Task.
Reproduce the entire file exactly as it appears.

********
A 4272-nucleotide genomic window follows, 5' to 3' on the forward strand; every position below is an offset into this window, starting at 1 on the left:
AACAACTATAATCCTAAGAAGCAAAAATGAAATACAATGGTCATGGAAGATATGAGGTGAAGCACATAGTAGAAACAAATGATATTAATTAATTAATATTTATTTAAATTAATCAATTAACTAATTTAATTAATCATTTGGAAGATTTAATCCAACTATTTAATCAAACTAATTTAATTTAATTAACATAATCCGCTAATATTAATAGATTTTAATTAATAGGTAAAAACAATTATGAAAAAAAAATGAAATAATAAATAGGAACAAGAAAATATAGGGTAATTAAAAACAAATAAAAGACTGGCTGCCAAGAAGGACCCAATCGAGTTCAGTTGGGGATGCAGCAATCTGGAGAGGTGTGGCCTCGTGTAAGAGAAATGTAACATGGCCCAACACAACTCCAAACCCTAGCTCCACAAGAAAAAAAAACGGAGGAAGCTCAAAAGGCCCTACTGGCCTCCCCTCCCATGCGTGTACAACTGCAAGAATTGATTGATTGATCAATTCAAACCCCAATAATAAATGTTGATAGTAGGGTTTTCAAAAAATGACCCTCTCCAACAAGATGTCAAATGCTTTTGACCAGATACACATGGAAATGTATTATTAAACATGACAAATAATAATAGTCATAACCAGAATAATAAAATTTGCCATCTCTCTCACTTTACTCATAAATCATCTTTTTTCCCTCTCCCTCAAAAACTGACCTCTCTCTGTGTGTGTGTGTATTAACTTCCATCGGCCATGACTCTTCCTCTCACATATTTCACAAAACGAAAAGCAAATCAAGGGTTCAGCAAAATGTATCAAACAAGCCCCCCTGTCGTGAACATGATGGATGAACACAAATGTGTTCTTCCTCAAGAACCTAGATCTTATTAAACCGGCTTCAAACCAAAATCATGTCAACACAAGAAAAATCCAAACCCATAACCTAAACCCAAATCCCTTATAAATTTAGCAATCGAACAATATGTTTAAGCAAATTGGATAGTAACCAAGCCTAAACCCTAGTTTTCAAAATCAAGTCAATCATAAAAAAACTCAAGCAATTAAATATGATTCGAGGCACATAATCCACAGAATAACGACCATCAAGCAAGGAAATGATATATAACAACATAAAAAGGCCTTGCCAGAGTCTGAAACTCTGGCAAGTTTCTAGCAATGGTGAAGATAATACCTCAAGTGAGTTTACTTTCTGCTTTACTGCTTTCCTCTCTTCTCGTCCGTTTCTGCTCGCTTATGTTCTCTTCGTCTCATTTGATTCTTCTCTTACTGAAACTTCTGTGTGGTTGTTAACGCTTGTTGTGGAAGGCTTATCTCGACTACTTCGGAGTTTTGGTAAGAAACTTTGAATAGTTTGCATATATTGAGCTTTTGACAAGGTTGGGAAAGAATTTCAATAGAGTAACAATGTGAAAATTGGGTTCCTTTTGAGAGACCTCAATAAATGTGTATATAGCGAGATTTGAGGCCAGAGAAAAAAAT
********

A 4272-nucleotide genomic window follows, 5' to 3' on the forward strand; every position below is an offset into this window, starting at 1 on the left:
AACAACTATAATCCTAAGAAGCAAAAATGAAATACAATGGTCATGGAAGATATGAGGTGAAGCACATAGTAGAAACAAATGATATTAATTAATTAATATTTATTTAAATTAATCAATTAACTAATTTAATTAATCATTTGGAAGATTTAATCCAACTATTTAATCAAACTAATTTAATTTAATTAACATAATCCGCTAATATTAATAGATTTTAATTAATAGGTAAAAACAATTATGAAAAAAAAATGAAATAATAAATAGGAACAAGAAAATATAGGGTAATTAAAAACAAATAAAAGACTGGCTGCCAAGAAGGACCCAATCGAGTTCAGTTGGGGATGCAGCAATCTGGAGAGGTGTGGCCTCGTGTAAGAGAAATGTAACATGGCCCAACACAACTCCAAACCCTAGCTCCACAAGAAAAAAAAACGGAGGAAGCTCAAAAGGCCCTACTGGCCTCCCCTCCCATGCGTGTACAACTGCAAGAATTGATTGATTGATCAATTCAAACCCCAATAATAAATGTTGATAGTAGGGTTTTCAAAAAATGACCCTCTCCAACAAGATGTCAAATGCTTTTGACCAGATACACATGGAAATGTATTATTAAACATGACAAATAATAATAGTCATAACCAGAATAATAAAATTTGCCATCTCTCTCACTTTACTCATAAATCATCTTTTTTCCCTCTCCCTCAAAAACTGACCTCTCTCTGTGTGTGTGTGTATTAACTTCCATCGGCCATGACTCTTCCTCTCACATATTTCACAAAACGAAAAGCAAATCAAGGGTTCAGCAAAATGTATCAAACAAGCCCCCCTGTCGTGAACATGATGGATGAACACAAATGTGTTCTTCCTCAAGAACCTAGATCTTATTAAACCGGCTTCAAACCAAAATCATGTCAACACAAGAAAAATCCAAACCCATAACCTAAACCCAAATCCCTTATAAATTTAGCAATCGAACAATATGTTTAAGCAAATTGGATAGTAACCAAGCCTAAACCCTAGTTTTCAAAATCAAGTCAATCATAAAAAAACTCAAGCAATTAAATATGATTCGAGGCACATAATCCACAGAATAACGACCATCAAGCAAGGAAATGATATATAACAACATAAAAAGGCCTTGCCAGAGTCTGAAACTCTGGCAAGTTTCTAGCAATGGTGAAGATAATACCTCAAGTGAGTTTACTTTCTGCTTTACTGCTTTCCTCTCTTCTCGTCCGTTTCTGCTCGCTTATGTTCTCTTCGTCTCATTTGATTCTTCTCTTACTGAAACTTCTGTGTGGTTGTTAACGCTTGTTGTGGAAGGCTTATCTCGACTACTTCGGAGTTTTGGTAAGAAACTTTGAATAGTTTGCATATATTGAGCTTTTGACAAGGTTGGGAAAGAATTTCAATAGAGTAACAATGTGAAAATTGGGTTCCTTTTGAGAGACCTCAATAAATGTGTATATAGCGAGATTTGAGGCCAGAGAAAAAAAT